By Robin G. Jordan
While this phenomenon is not confined to North American Anglicans and Episcopalians, it has become characteristic of the churches in a number of North American Anglican jurisdictions. Once a new church is up and running, it focuses on its own needs even though it is surrounded by numerous opportunities to multiply new disciples by multiplying itself and planting more new churches. It quickly becomes inward-looking. One hears such excuses as “we’re not big enough,””we can’t spare the people,” “we don’t have the money,” and so on. A tragic statistic is that if a new church does not plant a new church within the first five years after it was planted, it is not likely to plant one any time in its lifetime.
In the Episcopal Church one finds dozens of struggling missions. A number of churches have been a mission for more than a century. Or they became a parish at some point in their existence and then reverted back to being a mission. In some instances they are the wrong kind of church for the community or neighborhood in which they were planted. In other cases the theological climate in the Episcopal Church has created barriers to their growth.
In a number of instances the demographics of the community or neighborhood in which a church is located have changed. The church is tied too closely to a shrinking population base and to shriveling relationship networks.
But likely as not, most of these missions suffer from a common malady. While they may have experienced numerical growth at various stages in their life cycle, they have not grown in the vital area of disciple multiplication. They have added new church members to their membership rolls but they have not added new disciples.
Church members and disciples are not the same thing. Someone can be a church member, attend church services, hear sermons, pay tithes, receive communion, and not be a disciple. A disciple of Jesus Christ makes Christ the focus of his life and seeks to please Christ in all areas of his life. He follows Christ’s example and teachings. As he surrenders each area of his life to Christ, his life undergoes a noticeable change. He becomes increasingly more like Christ in his thoughts, words, and actions. He not only evidences a deepening love for his fellow disciples but he also shares the good news of Jesus Christ with others and makes disciples of them.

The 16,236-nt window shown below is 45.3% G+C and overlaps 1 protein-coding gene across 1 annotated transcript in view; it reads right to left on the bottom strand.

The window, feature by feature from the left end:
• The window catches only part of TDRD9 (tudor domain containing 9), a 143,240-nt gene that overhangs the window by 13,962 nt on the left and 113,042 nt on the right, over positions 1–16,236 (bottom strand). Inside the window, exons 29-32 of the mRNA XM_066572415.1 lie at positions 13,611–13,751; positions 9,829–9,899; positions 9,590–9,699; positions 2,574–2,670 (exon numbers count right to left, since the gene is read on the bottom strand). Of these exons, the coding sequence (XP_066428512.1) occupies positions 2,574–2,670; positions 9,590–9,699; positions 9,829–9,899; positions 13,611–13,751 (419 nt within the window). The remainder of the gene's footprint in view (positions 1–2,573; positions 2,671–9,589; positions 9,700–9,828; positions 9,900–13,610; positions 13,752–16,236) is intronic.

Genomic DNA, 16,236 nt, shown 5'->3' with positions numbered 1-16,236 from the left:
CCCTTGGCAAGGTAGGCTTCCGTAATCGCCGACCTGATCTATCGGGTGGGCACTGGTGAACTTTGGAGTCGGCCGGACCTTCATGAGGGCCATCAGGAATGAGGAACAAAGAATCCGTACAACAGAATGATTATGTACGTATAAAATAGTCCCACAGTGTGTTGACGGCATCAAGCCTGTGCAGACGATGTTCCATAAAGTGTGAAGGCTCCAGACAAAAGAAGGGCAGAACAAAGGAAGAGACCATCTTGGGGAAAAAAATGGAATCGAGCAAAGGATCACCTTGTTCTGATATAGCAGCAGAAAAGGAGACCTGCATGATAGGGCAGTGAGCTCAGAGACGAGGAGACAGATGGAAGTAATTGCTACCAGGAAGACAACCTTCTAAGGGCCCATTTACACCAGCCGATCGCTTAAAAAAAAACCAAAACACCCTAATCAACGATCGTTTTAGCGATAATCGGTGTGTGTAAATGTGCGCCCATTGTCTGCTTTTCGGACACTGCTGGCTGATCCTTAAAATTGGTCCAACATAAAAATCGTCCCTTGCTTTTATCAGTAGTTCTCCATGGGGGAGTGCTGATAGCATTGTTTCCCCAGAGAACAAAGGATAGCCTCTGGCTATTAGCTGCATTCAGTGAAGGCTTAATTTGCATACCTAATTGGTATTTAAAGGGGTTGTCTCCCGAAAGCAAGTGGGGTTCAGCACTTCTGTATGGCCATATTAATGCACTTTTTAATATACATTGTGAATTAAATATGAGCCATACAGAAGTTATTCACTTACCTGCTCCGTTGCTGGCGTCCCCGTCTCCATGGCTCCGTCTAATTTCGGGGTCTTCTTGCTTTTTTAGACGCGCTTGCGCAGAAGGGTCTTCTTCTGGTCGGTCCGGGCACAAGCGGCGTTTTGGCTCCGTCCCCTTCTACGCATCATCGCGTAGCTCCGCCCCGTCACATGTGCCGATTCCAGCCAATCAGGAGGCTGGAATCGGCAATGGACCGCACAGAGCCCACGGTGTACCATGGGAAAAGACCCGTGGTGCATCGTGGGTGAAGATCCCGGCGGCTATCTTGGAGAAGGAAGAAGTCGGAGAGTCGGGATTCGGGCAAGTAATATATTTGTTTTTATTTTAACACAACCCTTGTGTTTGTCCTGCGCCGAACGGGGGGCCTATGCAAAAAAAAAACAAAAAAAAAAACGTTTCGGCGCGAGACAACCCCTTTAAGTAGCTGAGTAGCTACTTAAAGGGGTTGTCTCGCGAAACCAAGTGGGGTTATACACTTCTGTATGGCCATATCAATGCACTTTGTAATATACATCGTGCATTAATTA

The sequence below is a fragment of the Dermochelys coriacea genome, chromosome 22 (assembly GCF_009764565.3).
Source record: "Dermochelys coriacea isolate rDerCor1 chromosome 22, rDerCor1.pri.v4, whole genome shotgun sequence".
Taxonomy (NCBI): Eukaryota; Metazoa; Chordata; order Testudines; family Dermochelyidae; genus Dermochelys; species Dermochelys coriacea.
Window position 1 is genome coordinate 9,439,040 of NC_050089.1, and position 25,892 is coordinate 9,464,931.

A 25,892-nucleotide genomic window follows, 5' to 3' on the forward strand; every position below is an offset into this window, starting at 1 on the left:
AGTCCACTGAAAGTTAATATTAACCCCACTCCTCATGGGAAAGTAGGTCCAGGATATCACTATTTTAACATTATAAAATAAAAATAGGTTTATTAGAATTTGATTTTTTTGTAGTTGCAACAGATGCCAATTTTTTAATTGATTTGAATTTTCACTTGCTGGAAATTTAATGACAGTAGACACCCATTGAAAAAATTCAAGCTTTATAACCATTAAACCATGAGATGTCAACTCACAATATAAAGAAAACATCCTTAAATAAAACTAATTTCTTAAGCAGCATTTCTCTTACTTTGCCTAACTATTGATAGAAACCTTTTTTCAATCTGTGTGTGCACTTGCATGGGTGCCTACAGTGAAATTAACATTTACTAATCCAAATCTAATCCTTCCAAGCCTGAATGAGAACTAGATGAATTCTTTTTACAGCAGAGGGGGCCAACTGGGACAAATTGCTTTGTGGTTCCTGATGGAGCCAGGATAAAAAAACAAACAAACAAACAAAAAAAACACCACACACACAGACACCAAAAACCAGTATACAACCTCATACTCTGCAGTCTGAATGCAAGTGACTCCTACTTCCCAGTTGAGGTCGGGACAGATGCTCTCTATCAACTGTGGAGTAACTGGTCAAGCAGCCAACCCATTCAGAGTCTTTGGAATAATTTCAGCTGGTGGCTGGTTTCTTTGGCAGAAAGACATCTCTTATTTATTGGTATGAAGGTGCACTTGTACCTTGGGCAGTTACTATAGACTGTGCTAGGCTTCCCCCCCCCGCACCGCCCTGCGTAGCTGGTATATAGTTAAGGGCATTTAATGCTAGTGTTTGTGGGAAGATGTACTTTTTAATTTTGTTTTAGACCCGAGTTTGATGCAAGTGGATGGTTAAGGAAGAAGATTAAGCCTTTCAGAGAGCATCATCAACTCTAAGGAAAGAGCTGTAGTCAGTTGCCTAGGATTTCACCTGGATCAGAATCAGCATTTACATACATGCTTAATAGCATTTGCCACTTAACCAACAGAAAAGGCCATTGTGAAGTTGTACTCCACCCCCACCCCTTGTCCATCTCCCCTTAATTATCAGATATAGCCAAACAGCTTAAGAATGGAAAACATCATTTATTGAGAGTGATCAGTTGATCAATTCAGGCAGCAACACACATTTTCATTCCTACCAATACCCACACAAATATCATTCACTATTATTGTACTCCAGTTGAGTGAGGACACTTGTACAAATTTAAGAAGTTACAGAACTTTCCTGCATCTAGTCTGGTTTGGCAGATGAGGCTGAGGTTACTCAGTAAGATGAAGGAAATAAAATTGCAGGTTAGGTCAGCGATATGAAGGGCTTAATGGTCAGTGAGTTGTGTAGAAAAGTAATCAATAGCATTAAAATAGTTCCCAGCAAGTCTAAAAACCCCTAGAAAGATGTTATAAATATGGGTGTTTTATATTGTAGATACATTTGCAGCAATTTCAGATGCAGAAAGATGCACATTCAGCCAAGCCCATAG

This malady besets the Anglican Church of Canada and other North American Anglican jurisdictions, including the Anglican Church in North America. Churches may be multiplying new members but they are not multiplying new disciples. I would hazard that it is the single greatest reason for the waning influence of Christianity in North America and the decline of the various denominations.
Disciples at the local level do not rationalize away their failure to plant new churches and to multiply new disciples. They ask questions like “How can we reach and engage this population segment?” “How can we reach and engage that one?” They are always looking for additional ways to close the gap between their church and their community or neighborhood, to penetrate its relationship networks, and to be salt and light to its people. They are deeply involved in the life of the community or neighborhood, intimately aware of its people’s hopes, aspirations, and dreams. They share in its people’s struggles and minister to them in time of need.
Disciples at the judicatorial level are constantly seeking better ways to mobilize the resources of the judicatory in support of disciple making and church planting. The multiplication of new disciples and new churches is their number one priority. They do all in their power to foster a strong culture of disciple making and church planting in the judicatory.